Exploring the Stylish City of Stockholm

Stockholm, Sweden
Stockholm, Sweden / Photo by Tom Uhlenberg / Stocksy

Swedes have mastered the art of effortless sophistication. It’s common to see people pedal to work clad in sleek separates and Chuck Taylors. This casual coolness affects everything from interior design to food and wine. Stockholm’s denizens also harbor an innate respect for nature, palpable in the city’s bountiful parks and the unspoiled islands scattered beyond. If it were sunny year-round, we might all move there.

Tyge & Sessil
Tyge & Sessil / Photo by David Loftus


Stockholm’s sommeliers are engaged and forward-looking. They’ve helped this city of beer drinkers blossom into one of the world’s best wine scenes. Escape the tourists in the medieval quarter of Gamla Stan and slip into diminutive Gaston Vinbar, a sleek space that emphasizes education. Test your palate on a flight-of-the-night, or simply peruse the 400 bottles offered. Nearby, cozy 19 Glas courts consumers with its roster of organic and biodynamic producers. Hornstulls Bodega, located in the hip zone of Södermalm, offers a low-pressure vibe to dabble in wines from the Jura and Hungary, as well as Sherry. In the same district, relative newcomer Folii delivers a no-nonsense experience where vinyl spins and pours come from one of the biggest lists in the country. Support underdogs over at Tyge & Sessil, where natural wines are highlighted from overlooked regions or unloved grapes.

Vaxholm / Photo by Gardel Bertrand / Hemis / Alamy


Act local and borrow a bike from one of 140 sites around the city. On the rare chance it’s not raining, Stockholm dazzles with its green parks and historic buildings. Weave independently across 14 islands and more than 50 bridges, or book a half-day tour with Bike Sweden. If you’ve had your fill of city streets, jump on a boat, the second-favorite mode of transport for Swedes. An easy day-trip via ferry to idyllic Vaxholm gives a taste of seaside life in the Archipelago, where sailboats and pastel-hued wooden houses still rule.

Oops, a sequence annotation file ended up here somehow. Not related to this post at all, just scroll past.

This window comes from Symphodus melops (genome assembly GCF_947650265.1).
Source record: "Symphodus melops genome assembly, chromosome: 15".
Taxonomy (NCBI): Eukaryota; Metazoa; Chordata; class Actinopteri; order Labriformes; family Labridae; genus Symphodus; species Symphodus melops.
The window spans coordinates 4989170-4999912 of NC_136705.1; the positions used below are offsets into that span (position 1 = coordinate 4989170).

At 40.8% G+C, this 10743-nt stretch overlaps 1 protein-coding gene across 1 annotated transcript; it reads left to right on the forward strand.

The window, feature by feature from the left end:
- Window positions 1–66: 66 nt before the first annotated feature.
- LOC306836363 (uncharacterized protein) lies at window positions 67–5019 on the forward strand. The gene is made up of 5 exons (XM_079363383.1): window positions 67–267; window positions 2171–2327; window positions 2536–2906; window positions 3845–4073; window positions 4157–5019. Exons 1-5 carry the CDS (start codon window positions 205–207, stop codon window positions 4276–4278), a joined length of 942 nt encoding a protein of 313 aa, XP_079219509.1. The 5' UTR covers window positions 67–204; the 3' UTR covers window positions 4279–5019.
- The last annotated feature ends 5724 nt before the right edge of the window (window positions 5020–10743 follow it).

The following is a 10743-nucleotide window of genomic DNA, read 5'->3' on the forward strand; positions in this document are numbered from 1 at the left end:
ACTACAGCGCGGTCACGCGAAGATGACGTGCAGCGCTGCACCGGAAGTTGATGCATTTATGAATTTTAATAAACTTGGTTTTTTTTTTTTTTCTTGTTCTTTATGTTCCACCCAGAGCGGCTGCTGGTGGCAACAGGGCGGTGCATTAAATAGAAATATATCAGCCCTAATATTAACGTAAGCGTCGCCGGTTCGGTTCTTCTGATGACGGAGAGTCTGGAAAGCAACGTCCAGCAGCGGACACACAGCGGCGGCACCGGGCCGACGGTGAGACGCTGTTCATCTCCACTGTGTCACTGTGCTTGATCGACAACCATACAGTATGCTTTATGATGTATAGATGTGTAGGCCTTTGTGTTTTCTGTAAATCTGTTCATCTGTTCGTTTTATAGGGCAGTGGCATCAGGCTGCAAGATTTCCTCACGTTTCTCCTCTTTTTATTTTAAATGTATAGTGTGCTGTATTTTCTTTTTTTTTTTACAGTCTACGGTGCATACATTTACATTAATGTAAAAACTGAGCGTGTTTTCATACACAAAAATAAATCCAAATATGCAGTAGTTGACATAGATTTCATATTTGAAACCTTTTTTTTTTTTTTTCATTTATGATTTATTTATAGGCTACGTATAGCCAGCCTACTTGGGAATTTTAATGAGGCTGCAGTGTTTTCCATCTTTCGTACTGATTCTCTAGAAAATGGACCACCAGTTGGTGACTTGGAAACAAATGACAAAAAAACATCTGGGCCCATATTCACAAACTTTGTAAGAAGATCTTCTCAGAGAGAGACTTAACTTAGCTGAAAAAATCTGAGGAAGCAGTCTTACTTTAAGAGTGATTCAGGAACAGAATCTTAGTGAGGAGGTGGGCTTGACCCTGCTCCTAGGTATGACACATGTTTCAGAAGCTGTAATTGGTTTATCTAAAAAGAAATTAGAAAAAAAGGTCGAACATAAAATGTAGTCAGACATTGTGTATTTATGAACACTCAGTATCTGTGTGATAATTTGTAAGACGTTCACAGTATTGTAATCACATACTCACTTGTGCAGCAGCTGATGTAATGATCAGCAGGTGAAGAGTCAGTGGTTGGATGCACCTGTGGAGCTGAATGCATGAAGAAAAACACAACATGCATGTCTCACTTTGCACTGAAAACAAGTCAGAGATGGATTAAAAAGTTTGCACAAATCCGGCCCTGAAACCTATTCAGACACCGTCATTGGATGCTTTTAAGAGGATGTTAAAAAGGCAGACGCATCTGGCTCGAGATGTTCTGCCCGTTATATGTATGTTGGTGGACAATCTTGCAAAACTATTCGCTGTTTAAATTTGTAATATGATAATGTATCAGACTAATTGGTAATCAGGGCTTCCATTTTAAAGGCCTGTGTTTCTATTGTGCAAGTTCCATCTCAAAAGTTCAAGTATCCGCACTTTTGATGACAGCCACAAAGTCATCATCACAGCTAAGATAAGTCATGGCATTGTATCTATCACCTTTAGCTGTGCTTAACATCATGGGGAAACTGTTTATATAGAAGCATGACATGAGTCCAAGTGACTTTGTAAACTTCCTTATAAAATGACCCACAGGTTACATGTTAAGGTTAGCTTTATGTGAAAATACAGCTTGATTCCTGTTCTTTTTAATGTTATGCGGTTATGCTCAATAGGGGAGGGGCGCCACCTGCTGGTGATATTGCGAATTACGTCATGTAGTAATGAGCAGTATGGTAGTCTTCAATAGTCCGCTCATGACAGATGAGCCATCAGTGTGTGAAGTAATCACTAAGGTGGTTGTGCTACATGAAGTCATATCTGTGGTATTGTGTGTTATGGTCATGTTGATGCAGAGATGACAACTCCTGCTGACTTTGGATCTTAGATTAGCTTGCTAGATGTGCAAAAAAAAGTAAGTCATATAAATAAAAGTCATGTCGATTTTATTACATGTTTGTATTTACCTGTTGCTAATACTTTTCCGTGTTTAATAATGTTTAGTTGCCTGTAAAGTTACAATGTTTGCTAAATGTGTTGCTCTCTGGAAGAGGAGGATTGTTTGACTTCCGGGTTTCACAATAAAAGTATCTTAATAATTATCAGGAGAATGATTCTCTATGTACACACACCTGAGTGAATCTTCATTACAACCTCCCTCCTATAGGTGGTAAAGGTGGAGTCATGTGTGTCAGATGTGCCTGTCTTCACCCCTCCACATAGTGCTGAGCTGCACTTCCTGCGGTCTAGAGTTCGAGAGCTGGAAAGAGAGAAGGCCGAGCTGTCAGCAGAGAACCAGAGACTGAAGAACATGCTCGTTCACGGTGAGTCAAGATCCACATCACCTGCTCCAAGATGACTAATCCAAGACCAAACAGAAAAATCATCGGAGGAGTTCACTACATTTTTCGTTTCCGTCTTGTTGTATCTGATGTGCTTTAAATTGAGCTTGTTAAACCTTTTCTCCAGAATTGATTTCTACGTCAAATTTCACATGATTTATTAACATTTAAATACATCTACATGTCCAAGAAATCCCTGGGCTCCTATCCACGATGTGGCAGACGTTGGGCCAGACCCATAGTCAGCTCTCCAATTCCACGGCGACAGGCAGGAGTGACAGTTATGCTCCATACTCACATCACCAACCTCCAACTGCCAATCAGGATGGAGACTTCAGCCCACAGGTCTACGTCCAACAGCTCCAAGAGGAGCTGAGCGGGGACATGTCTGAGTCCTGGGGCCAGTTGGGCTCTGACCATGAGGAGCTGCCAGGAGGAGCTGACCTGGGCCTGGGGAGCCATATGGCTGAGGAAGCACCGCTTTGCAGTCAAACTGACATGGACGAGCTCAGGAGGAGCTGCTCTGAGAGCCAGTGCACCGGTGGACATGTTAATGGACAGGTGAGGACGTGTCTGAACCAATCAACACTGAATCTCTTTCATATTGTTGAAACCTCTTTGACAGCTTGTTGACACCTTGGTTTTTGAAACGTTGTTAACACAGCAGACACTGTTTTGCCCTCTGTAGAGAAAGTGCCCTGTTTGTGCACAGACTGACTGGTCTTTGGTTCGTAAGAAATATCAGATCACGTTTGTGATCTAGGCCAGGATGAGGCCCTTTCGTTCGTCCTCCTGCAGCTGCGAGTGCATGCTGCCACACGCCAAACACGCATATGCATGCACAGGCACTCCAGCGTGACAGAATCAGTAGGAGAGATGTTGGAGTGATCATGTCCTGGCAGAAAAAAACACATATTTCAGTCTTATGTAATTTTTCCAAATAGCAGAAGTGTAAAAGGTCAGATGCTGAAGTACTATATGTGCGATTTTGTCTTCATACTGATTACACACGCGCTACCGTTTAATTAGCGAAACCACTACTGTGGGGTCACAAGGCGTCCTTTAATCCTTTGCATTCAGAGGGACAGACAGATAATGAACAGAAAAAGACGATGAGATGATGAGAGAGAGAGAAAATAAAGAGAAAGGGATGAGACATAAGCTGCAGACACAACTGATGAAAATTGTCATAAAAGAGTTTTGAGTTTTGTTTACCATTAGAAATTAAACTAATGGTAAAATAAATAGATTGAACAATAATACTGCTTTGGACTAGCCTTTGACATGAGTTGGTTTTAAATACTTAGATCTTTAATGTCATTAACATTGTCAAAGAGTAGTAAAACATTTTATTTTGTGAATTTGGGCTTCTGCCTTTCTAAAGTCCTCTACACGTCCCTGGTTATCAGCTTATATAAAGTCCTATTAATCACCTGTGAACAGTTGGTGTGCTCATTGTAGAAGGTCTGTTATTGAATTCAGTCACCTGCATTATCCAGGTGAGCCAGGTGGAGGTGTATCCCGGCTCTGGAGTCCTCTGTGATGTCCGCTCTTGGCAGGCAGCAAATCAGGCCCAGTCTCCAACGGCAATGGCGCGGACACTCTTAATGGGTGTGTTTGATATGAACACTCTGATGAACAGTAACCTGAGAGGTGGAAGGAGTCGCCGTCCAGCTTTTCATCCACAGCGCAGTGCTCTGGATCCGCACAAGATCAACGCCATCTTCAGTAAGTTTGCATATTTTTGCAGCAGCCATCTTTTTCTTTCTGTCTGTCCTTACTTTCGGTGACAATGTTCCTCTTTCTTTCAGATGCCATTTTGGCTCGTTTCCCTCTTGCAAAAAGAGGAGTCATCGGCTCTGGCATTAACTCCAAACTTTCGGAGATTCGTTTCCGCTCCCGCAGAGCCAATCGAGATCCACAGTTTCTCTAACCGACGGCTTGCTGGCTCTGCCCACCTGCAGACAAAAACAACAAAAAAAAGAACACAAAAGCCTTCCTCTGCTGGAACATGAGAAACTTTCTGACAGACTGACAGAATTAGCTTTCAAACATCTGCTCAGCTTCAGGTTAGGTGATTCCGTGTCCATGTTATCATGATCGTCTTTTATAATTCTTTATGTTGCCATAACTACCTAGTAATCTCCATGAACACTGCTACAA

Adam/Albin / Photo by Fredrik Skogkvist


While retail wine sales are controlled by the state, beverage directors can buy from 200 specialty importers. This freedom drives the city’s evolving restaurant wine scene. At Rolfs Kök, owners go deep on classics from Burgundy and Bordeaux, paired with meat-centric dishes. Pizza-and-vegetable joint Babette lures industry folks after hours with its rotating list of small producers like California’s Arnot-Roberts. Book a date night in the intimate dining room of Adam/Albin to sample a five- or 10-course tasting menu with wine pairings. Or you can do as the locals do: enjoy a bottle of crisp white wine at brunch alongside a shellfish plateau and prawn salad at Sturehof. You can give your wallet a break at Nook, where the focus is on Asian-influenced Nordic flavors at friendly prices.



From vintage to contemporary design, the only downside to home goods shopping in Stockholm is figuring out how to get it all home. Instead, find inspiration at Asplund, known for archetypal Scandi minimalism. At Modernity, daydream about how pricey midcentury modern pieces might look in your living room.

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For suitcase stuffers, beeline to one of 11 Designtorget locations, which brings up-and-coming designers to market. If you’re in need of colorful textiles and pillowcases, Svenskt Tenn, founded in 1924, has something for every budget. Finally, grab a coffee, snack and a Turkish towel at Snickarbacken 7, a café, gallery and concept shop.

Gotland / Photo by Anders Tukler / Alamy

4 Hour Getaway

Reach the Baltic Sea island of Gotland by a 40-minute flight or three-hour ferry. The main town of Visby, a UNESCO World Heritage Site, transports visitors back to medieval times, albeit with great food and local craft beer. Grab a bike or rent a car to explore sandy beaches, a traditional midsummer festival or one of 94 medieval parish churches that dot the pastoral landscape. Don’t miss a trip to beautiful Fårö Island, once home to legendary filmmaker Ingmar Bergman.

Published on July 31, 2018
Topics: Travel